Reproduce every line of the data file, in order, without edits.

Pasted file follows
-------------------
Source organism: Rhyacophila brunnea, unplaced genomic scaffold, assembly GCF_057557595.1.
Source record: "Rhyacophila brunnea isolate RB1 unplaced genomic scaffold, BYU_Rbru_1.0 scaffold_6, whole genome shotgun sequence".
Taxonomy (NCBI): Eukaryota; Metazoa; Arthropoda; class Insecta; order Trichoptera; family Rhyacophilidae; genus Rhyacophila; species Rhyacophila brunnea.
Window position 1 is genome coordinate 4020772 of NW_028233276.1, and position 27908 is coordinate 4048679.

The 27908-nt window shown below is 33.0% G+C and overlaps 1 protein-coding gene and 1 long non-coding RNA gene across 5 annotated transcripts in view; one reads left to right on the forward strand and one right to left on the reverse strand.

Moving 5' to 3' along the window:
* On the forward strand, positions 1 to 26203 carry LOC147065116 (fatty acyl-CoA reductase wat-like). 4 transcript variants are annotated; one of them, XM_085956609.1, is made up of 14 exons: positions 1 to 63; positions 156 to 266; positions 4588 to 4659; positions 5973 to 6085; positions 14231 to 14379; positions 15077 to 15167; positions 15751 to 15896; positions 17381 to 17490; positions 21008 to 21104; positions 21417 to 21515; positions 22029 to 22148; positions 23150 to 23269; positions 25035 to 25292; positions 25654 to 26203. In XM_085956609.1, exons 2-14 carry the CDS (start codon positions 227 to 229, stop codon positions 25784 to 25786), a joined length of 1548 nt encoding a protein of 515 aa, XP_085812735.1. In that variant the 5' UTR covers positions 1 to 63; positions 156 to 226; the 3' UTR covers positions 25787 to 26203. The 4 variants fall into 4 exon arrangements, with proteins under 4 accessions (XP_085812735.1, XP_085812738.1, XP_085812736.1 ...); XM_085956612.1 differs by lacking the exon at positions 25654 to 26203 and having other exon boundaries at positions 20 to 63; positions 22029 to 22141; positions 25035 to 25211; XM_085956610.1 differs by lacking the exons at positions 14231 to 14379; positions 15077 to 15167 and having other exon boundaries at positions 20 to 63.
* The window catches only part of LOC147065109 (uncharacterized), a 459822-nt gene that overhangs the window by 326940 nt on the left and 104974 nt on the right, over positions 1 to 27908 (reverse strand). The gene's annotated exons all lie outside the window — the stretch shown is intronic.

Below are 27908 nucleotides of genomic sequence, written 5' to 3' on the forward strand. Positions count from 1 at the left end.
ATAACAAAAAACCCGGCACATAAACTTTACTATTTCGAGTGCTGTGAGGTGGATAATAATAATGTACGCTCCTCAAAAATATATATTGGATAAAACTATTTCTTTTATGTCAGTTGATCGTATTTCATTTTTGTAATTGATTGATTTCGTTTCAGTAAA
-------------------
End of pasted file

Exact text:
Source organism: Rhyacophila brunnea, unplaced genomic scaffold, assembly GCF_057557595.1.
Source record: "Rhyacophila brunnea isolate RB1 unplaced genomic scaffold, BYU_Rbru_1.0 scaffold_6, whole genome shotgun sequence".
Taxonomy (NCBI): Eukaryota; Metazoa; Arthropoda; class Insecta; order Trichoptera; family Rhyacophilidae; genus Rhyacophila; species Rhyacophila brunnea.
Window position 1 is genome coordinate 4020772 of NW_028233276.1, and position 27908 is coordinate 4048679.

The 27908-nt window shown below is 33.0% G+C and overlaps 1 protein-coding gene and 1 long non-coding RNA gene across 5 annotated transcripts in view; one reads left to right on the forward strand and one right to left on the reverse strand.

Moving 5' to 3' along the window:
* On the forward strand, positions 1 to 26203 carry LOC147065116 (fatty acyl-CoA reductase wat-like). 4 transcript variants are annotated; one of them, XM_085956609.1, is made up of 14 exons: positions 1 to 63; positions 156 to 266; positions 4588 to 4659; positions 5973 to 6085; positions 14231 to 14379; positions 15077 to 15167; positions 15751 to 15896; positions 17381 to 17490; positions 21008 to 21104; positions 21417 to 21515; positions 22029 to 22148; positions 23150 to 23269; positions 25035 to 25292; positions 25654 to 26203. In XM_085956609.1, exons 2-14 carry the CDS (start codon positions 227 to 229, stop codon positions 25784 to 25786), a joined length of 1548 nt encoding a protein of 515 aa, XP_085812735.1. In that variant the 5' UTR covers positions 1 to 63; positions 156 to 226; the 3' UTR covers positions 25787 to 26203. The 4 variants fall into 4 exon arrangements, with proteins under 4 accessions (XP_085812735.1, XP_085812738.1, XP_085812736.1 ...); XM_085956612.1 differs by lacking the exon at positions 25654 to 26203 and having other exon boundaries at positions 20 to 63; positions 22029 to 22141; positions 25035 to 25211; XM_085956610.1 differs by lacking the exons at positions 14231 to 14379; positions 15077 to 15167 and having other exon boundaries at positions 20 to 63.
* The window catches only part of LOC147065109 (uncharacterized), a 459822-nt gene that overhangs the window by 326940 nt on the left and 104974 nt on the right, over positions 1 to 27908 (reverse strand). The gene's annotated exons all lie outside the window — the stretch shown is intronic.

Below are 27908 nucleotides of genomic sequence, written 5' to 3' on the forward strand. Positions count from 1 at the left end.
ATAACAAAAAACCCGGCACATAAACTTTACTATTTCGAGTGCTGTGAGGTGGATAATAATAATGTACGCTCCTCAAAAATATATATTGGATAAAACTATTTCTTTTATGTCAGTTGATCGTATTTCATTTTTGTAATTGATTGATTTCGTTTCAGTAAA